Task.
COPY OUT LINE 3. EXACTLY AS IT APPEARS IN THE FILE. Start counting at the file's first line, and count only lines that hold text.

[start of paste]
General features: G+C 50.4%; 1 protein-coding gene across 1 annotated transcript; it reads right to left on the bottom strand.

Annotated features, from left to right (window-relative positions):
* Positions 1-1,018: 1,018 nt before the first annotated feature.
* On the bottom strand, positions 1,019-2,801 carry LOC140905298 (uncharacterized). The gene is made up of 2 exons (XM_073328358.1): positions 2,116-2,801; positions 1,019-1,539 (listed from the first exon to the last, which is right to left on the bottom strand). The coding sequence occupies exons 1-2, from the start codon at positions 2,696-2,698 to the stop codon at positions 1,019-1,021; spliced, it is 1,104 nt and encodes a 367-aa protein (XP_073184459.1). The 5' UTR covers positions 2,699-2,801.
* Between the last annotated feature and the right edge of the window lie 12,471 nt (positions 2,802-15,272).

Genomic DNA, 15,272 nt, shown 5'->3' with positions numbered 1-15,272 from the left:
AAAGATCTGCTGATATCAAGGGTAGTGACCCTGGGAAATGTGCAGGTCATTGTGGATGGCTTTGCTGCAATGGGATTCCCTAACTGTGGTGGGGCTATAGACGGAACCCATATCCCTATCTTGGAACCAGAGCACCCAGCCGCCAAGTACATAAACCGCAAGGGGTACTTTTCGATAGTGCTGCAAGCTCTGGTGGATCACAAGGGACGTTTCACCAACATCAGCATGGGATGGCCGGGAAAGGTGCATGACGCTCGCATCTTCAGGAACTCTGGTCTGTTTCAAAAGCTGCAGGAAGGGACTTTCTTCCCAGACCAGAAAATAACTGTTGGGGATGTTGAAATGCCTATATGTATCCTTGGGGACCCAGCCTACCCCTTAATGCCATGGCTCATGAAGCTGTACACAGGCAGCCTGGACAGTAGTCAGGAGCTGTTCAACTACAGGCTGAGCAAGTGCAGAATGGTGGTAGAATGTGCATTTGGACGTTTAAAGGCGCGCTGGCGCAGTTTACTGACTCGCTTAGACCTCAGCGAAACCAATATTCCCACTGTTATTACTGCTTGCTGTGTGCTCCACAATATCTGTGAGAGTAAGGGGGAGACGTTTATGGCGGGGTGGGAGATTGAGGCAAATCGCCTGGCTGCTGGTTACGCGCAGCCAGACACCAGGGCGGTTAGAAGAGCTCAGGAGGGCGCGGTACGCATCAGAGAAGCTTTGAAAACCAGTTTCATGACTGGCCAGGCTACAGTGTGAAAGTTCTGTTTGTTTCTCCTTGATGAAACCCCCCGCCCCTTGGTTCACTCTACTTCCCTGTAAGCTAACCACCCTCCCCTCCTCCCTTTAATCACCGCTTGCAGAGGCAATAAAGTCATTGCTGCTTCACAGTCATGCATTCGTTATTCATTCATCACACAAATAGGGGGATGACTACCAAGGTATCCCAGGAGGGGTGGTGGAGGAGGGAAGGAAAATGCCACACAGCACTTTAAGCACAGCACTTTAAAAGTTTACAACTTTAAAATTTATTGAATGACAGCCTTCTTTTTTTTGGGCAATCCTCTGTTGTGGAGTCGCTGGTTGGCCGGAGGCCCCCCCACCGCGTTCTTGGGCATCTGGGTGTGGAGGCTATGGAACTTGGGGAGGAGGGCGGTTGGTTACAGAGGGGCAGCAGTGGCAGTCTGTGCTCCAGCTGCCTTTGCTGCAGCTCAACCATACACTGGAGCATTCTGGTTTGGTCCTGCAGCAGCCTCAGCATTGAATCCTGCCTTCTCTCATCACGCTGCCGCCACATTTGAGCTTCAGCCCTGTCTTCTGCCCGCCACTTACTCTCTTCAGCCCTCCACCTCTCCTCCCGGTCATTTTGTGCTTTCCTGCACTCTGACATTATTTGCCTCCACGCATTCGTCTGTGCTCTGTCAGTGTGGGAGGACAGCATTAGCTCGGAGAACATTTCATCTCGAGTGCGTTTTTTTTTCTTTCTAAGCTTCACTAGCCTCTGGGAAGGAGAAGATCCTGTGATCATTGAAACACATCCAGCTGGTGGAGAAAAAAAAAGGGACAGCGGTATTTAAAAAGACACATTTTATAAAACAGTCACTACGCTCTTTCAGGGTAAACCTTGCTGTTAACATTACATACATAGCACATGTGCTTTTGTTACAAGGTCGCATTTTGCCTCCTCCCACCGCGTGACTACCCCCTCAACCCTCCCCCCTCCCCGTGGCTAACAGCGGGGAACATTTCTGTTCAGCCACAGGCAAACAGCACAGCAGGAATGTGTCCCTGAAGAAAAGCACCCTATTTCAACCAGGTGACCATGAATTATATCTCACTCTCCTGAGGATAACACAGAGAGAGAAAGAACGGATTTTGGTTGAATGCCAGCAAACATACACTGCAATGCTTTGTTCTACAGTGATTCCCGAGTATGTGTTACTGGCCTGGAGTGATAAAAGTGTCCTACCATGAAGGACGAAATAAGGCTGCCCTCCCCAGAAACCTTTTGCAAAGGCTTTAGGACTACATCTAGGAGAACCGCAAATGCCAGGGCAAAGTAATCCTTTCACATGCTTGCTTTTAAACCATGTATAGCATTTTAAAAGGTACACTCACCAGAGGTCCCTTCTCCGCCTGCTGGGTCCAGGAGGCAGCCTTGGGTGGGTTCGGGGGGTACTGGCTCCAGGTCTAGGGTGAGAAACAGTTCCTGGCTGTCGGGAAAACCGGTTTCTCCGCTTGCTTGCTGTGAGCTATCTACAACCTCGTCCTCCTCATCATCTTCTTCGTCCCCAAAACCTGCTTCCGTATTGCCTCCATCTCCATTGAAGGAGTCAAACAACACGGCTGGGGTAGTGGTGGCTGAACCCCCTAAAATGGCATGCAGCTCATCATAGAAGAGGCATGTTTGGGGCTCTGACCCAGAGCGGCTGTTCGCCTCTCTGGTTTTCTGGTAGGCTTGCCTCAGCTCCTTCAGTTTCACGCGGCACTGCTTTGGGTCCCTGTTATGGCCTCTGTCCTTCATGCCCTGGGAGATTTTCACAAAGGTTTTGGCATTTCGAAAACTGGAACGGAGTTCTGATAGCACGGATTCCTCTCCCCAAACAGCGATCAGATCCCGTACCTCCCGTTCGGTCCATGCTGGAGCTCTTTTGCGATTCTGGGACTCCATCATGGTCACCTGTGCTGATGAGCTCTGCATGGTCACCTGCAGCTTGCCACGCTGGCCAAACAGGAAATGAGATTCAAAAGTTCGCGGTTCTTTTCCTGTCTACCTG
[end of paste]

* Positions 1-1,018: 1,018 nt before the first annotated feature.